Fundraising for Charlee


A 4-year-old North Otago girl who requires life-changing surgery not available in New Zealand has plenty of support around her, which her family hopes will get her to the United States next year.
In November 2014, Charlee McLachlan was diagnosed with cerebral palsy after she underwent an MRI scan for an issue related to her lungs.
Cerebral palsy is a term used to describe a group of disabling conditions which affect movement and posture.
It is caused by a defect or lesion to one or more specific areas of the brain, usually occurring during foetal development before, during (as in Charlee’s case) or shortly after birth, or during infancy.
“We were sitting there talking about a few things with the doctor,” Charlee’s mother, Anna McLachlan, said.
“He said the MRI was clear, but it wasn’t. He said it was caused by PVL (periventricular leukomalacia) – that’s related to the white cells in brain matter.”
The left side of Charlee’s brain is affected, which means it affects the right side of her body.
Charlee’s right leg is shorter than the other. She struggles to do everyday things such as climbing into bed, getting dressed, sitting on the floor, sitting on a seat, walking, running and riding her bike.
Mrs McLachlan said Charlee became frustrated when she could not physically keep up with her friends at Waitaki Valley Preschool, and twin sister Jorja.
“For her, I think it would be a bit different if she wasn’t a twin because she is constantly wanting to be the same as her sister.”
Charlee regularly goes to Dunedin for botox injections. They go directly into her calf muscle, which helps hold her heel down so she can walk more easily.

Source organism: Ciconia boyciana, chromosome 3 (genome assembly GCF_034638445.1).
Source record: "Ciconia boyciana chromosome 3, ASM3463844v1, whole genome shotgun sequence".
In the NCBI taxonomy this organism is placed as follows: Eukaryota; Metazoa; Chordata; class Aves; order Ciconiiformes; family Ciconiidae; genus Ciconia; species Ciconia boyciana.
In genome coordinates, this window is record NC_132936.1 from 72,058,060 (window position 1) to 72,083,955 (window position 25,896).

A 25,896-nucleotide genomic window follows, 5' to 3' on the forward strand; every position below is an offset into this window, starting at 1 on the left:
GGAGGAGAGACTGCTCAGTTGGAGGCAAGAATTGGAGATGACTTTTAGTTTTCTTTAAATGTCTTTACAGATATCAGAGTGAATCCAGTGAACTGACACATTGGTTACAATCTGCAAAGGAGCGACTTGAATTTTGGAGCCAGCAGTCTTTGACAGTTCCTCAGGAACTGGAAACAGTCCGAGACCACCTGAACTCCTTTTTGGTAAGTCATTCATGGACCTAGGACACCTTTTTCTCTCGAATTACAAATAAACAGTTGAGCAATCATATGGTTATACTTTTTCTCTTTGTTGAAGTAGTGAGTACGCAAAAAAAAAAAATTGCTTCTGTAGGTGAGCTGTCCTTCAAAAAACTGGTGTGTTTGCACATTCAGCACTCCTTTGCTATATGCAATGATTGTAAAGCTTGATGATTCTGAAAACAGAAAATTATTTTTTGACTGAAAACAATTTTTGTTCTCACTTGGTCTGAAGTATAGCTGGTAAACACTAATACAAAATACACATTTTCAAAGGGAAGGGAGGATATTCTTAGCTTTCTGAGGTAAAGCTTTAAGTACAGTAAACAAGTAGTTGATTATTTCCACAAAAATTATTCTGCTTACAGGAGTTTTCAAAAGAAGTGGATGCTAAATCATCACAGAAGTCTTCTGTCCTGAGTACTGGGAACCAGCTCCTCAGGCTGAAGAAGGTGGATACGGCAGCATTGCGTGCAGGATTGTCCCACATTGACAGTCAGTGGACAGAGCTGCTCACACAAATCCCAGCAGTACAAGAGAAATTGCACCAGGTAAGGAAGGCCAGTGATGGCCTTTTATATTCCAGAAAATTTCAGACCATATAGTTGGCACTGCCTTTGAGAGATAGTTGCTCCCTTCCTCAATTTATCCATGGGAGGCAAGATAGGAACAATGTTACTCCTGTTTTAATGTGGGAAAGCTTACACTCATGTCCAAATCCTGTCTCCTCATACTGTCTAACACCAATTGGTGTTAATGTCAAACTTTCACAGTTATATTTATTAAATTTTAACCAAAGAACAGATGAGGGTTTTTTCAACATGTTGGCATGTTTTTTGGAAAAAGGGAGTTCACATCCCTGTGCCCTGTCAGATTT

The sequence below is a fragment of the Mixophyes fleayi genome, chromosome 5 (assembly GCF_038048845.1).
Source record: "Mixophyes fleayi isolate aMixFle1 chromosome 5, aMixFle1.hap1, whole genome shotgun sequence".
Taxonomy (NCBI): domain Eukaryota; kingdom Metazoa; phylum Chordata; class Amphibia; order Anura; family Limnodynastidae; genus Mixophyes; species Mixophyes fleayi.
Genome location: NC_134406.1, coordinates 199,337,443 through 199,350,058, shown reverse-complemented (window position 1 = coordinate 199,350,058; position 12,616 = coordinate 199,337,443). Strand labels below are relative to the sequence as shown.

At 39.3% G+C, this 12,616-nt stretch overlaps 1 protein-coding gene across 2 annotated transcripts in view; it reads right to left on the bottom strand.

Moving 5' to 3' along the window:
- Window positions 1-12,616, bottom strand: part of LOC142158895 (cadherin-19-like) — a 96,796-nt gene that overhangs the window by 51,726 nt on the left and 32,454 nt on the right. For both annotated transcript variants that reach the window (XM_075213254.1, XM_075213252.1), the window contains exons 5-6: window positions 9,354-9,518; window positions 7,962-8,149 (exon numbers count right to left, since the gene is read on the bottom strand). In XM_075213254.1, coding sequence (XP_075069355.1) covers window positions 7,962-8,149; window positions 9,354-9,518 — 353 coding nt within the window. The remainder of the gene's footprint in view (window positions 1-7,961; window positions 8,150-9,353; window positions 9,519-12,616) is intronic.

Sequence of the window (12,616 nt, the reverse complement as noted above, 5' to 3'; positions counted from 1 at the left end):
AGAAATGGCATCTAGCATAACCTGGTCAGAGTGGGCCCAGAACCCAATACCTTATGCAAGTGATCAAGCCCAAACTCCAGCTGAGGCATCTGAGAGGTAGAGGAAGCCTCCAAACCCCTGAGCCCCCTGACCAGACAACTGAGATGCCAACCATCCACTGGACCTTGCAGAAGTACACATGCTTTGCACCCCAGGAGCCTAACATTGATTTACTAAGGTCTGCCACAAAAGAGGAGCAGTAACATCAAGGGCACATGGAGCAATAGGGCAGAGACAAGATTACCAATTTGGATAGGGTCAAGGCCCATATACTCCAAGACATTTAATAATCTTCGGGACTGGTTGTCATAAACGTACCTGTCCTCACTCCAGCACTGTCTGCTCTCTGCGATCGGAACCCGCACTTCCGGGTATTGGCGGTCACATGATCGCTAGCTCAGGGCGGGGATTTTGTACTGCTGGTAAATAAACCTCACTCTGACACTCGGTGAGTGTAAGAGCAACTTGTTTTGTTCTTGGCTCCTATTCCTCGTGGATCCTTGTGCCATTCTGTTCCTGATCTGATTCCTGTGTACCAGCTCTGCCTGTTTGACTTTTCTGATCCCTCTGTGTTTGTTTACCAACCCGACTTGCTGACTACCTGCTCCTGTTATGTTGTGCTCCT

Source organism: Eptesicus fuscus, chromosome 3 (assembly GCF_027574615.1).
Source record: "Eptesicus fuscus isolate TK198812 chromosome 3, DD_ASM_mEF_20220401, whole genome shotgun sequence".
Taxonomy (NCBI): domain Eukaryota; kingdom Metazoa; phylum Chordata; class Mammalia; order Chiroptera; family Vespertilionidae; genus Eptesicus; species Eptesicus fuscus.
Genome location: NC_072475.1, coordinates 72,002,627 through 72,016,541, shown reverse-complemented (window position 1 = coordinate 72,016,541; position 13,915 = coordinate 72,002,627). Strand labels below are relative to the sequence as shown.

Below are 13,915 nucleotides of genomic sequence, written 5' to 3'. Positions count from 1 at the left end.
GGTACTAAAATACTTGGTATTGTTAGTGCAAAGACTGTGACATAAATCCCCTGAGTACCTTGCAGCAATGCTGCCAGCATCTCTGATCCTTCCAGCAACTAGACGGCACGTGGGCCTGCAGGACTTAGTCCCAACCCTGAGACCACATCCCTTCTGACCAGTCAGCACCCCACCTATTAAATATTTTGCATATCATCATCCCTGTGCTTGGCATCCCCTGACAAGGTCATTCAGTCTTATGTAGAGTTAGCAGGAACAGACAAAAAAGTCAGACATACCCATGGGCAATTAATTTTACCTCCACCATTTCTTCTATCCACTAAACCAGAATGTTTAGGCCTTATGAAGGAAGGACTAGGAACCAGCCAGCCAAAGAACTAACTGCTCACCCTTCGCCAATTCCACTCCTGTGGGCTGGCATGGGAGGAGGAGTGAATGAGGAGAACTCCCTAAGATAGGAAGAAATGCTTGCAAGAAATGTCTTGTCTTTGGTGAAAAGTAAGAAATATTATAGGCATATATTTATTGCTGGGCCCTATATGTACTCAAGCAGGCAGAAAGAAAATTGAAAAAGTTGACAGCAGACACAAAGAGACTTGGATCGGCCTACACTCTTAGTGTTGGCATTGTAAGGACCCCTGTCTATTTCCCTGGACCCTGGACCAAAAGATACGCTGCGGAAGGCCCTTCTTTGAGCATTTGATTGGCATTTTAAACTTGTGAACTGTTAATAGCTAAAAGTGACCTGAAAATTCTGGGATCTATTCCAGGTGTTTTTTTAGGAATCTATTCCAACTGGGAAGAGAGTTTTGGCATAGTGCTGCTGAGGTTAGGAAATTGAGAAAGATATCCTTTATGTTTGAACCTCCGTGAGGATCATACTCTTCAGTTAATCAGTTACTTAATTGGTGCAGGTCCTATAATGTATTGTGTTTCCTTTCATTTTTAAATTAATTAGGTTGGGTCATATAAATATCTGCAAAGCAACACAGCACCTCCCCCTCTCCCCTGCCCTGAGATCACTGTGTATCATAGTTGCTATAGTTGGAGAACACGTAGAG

While the treatment has helped, Charlee has been accepted for major surgery in the United States.
She is scheduled to undergo selective dorsal rhizotomy (SDR) at the St Louis Children’s Hospital in Missouri in April.
The procedure will involve opening the lumbar area of her back, the removal of the spinal cord and electrically testing the sensory nerve fibres.
The operation is a permanent cure for spasticity.
However, the operation is not cheap. Charlee’s father, Duncan McLachlan, said the family needed to raise about $120,000.
“We’ve aimed for $120,000 [to be raised] … it’s going to cost us $150,000 to $160,000 [overall].”
That includes the cost of another operation to lengthen Charlee’s calf muscle and tendons, and several months of “intensive physiotherapy”, flights and living expenses.
A Givealittle page (SDR for Charlee in St Louis USA) has been set up. It sat at $5280 earlier this week.
A Facebook page – Charlee’s journey to SDR – has also been established so supporters can follow Charlee’s progress.
Other fundraisers planned include a quiz night at the Duntroon Tavern on July 29, a barn dance on October 1, and an auction and calf growing competition to be held in December.
North Otago Hunting and Fishing has also come on board, by selling raffle tickets each week.
The family will sell stickers and labelled pens, while donation tins are being made specifically for the cause.
Mrs McLachlan’s brother, based in Rangiora, planned to auction off a pair of playhouses in Christchurch and Oamaru, while Mr McLachlan’s father, a Mosgiel-based real estate agent, will host the auction. A casino night to be held in Christchurch will also act as a fundraiser.
Mrs McLachlan’s mother is selling knitted rabbits, and Simpson’s Flooring Xtra, which has branches in Oamaru and Timaru, will contribute financially after picking Charlee’s cause to be its charitable focus for July.
Meanwhile, the couple’s other children, Lane (15) and Alex (12), have collected cones to sell and will sell tickets for firewood raffles, to raise money so they can travel to the United States with Charlee and their parents, while Alex planned to organise a mufti day at Duntroon School.
The McLachlans, who farm north of Duntroon, were “blown away” by the support they had received from family, friends and strangers.
“The generosity of people has been amazing; it’s been very humbling,” Mrs McLachlan said.
EDITOR’S NOTE: “Brave Charlee has a tough journey ahead of her, but with a loving family and compassionate community behind her, the chance of success is high.” – Melanie Tavendalebuy footwearMens Flynit Trainers